It would be the excess of injustice, we have already said, to impute those disastrous consequences to the moderate and virtuous individuals who sat in the Constituent Assembly: But if it be admitted that they might have been easily foreseen, it will not be easy to exculpate them from the charge of very blameable imprudence. It would be difficult, indeed, to point out any course of conduct by which those dangers might have been entirely avoided : But they would undoubtedly have been less formidable, if the enlightened members of the third estate had endeavoured to form a party with the more liberal and popular among the nobility; if they had associated to themselves a greater number of those to whose persons a certain degree of influence was attached, from their fortune, their age, or their official station ; if, in short, instead of grasping presumptuously at the exclusive direction of the national councils, and arrogating every thing on the credit of their zealous patriotism and inexperienced abilities, they had sought to strengthen themselves by an alliance with what was respectable in the existing establishments, and attached themselves at first as disciples to those whom they might fairly expect speedily to outgrow and eclipse.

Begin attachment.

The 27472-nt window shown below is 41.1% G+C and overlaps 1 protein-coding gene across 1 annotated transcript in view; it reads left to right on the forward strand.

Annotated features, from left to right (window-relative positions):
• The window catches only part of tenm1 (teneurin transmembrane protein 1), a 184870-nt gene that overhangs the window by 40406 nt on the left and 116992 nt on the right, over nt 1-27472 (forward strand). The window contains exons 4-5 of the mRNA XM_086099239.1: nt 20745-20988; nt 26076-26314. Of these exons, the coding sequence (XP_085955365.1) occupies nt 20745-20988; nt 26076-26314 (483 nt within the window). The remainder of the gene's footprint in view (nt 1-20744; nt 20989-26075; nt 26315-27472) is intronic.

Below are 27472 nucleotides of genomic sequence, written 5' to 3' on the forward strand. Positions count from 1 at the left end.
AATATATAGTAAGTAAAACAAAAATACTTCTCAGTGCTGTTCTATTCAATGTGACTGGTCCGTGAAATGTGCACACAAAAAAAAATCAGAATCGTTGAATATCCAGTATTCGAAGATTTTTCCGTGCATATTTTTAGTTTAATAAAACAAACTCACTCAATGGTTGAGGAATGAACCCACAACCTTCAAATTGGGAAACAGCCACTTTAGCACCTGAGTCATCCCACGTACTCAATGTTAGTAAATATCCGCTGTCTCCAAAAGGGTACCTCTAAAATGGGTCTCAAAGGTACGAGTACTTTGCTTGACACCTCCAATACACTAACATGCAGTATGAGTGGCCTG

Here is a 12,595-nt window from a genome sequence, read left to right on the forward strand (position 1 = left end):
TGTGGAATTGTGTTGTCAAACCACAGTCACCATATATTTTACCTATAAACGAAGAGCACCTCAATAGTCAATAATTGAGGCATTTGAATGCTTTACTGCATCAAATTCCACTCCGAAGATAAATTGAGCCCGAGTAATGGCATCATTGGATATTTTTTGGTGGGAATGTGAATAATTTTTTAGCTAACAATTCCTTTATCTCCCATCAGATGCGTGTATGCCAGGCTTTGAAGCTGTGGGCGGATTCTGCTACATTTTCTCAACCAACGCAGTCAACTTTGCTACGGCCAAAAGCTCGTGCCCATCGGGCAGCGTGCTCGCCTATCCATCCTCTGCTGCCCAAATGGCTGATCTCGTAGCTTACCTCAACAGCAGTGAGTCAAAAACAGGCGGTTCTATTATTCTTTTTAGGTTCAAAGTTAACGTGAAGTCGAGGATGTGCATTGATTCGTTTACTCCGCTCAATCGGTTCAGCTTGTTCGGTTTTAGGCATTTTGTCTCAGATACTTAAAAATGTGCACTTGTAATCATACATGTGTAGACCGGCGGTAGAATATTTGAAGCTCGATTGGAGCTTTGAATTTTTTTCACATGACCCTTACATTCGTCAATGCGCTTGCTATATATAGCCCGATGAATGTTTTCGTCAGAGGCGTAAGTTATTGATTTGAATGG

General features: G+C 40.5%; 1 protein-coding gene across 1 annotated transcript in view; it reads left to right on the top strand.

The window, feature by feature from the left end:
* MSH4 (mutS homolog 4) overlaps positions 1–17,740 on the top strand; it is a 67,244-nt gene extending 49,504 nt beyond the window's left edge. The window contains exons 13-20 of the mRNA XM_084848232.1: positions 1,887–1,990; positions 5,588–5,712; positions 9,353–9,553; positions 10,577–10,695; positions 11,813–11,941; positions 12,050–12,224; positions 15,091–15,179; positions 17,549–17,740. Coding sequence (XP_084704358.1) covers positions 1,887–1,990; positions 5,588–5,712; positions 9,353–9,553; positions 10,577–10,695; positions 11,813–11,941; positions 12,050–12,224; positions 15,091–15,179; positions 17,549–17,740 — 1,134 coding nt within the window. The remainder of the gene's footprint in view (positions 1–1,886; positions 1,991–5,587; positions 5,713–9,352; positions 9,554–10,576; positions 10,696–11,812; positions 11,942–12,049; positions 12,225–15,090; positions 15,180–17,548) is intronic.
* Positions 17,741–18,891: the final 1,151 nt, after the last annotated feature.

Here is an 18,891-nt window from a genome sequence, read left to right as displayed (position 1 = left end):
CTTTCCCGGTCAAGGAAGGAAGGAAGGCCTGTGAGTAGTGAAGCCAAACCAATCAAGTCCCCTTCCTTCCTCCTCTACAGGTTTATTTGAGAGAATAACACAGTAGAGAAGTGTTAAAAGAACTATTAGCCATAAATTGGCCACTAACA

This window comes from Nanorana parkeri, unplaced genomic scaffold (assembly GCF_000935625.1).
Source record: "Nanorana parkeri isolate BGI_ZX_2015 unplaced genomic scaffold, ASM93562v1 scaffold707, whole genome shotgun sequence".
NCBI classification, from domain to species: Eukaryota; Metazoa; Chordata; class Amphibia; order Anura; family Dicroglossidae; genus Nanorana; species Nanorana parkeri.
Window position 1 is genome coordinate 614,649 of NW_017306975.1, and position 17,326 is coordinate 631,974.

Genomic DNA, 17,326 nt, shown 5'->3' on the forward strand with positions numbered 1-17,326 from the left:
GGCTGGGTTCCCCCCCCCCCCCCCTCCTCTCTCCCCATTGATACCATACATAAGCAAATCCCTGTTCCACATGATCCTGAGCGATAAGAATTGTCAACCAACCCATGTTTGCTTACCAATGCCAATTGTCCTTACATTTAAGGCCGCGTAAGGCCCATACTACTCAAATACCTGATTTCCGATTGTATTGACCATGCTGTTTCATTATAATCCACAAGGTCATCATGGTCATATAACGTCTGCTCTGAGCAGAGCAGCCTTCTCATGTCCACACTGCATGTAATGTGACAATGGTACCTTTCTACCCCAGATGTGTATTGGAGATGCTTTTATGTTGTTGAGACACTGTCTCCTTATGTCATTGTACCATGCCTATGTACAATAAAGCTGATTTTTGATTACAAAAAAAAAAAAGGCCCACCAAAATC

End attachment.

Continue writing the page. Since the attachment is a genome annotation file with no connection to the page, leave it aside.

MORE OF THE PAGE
Upon a review of the whole matter, it seems impossible to acquit those of the revolutionary patriots, whose intentions are admitted to be pure, of great precipitation, presumption, and imprudence. Apologies may be found for them, perhaps, in the inexperience which was incident to their situation ; in their constant apprehension of being separated before their task was accomplished ; in the exasperation which was excited by the insidious proceedings of the cabinet; and in the intoxication which naturally resulted from the magnitude of their early triumph, and the noise and resounding of their popularity. But the errors into which they fell were inexcusable, we think, in politicians of the 18th century; and while we pity their sufferings, and admire their genius, we cannot feel much respect for their wisdom, or any surprise at their miscarriage.

The preceding train of reflection was irresistibly sug



gested to us by the title and the contents of the volumes now before us. Among the virtuous members of the first Assembly, there was no one who stood higher than Bailly. As a scholar and a man of science, he had long stood in the very first rank of celebrity: His private morals were not only irreproachable, but exemplary; and his character and dispositions had always been remarkable for gentleness, moderation, and philanthropy. Drawn unconsciously, if we may believe his own account, into public life, rather than impelled into it by any movement of ambition, he participated in the enthusiasm, and in the imprudence, from which no one seemed at that time to be exempted; and in spite of an early retreat, speedily suffered that fate by which all the wellmeaning were then destined to expiate their errors. His popularity was at one time equal to that of any of the idols of the day; and if it was gained by some degree of blameable indulgence and unjustifiable zeal, it was forfeited at last (and along with his life) by a resolute opposition to disorder, and a meritorious perseverance in the discharge of his duty.